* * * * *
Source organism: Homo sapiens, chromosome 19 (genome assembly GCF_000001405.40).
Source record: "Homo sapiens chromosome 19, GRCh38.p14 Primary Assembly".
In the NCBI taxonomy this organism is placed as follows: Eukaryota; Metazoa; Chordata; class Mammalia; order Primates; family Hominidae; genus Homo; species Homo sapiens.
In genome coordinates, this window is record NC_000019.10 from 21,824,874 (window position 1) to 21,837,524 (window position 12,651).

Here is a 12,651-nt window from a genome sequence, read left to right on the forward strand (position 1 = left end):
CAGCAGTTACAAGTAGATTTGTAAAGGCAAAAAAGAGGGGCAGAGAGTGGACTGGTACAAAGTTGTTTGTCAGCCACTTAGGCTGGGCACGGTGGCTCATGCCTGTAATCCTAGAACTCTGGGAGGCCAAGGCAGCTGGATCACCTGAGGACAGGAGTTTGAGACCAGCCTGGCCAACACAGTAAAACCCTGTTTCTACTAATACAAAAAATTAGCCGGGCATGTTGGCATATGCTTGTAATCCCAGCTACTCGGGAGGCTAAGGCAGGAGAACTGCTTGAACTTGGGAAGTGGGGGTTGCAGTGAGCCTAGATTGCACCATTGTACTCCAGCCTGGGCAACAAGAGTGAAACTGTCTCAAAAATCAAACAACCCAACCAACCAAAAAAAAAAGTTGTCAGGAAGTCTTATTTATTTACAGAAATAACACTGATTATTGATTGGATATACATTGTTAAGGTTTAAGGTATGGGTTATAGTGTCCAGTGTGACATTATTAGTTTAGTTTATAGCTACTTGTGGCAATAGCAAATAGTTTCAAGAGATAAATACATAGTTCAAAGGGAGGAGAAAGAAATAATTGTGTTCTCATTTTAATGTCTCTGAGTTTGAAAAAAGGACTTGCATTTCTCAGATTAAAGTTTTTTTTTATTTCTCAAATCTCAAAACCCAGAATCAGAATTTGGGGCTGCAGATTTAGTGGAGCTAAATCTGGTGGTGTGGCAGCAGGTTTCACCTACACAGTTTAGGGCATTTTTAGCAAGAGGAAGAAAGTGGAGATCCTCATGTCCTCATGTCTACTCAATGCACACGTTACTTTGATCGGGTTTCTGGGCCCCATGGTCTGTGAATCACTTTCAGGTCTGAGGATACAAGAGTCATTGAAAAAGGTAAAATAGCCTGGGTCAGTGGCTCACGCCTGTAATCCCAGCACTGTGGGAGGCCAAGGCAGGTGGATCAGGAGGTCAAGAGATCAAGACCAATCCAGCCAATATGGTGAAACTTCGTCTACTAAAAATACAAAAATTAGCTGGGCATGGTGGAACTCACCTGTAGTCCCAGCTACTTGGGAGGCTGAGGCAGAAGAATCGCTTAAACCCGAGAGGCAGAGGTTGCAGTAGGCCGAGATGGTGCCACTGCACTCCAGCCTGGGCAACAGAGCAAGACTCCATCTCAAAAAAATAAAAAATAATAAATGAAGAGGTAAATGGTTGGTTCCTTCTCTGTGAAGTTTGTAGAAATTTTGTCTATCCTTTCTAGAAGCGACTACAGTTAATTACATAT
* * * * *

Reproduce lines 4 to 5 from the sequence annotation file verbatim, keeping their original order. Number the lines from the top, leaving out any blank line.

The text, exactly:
In genome coordinates, this window is record NC_000019.10 from 21,824,874 (window position 1) to 21,837,524 (window position 12,651).

Here is a 12,651-nt window from a genome sequence, read left to right on the forward strand (position 1 = left end):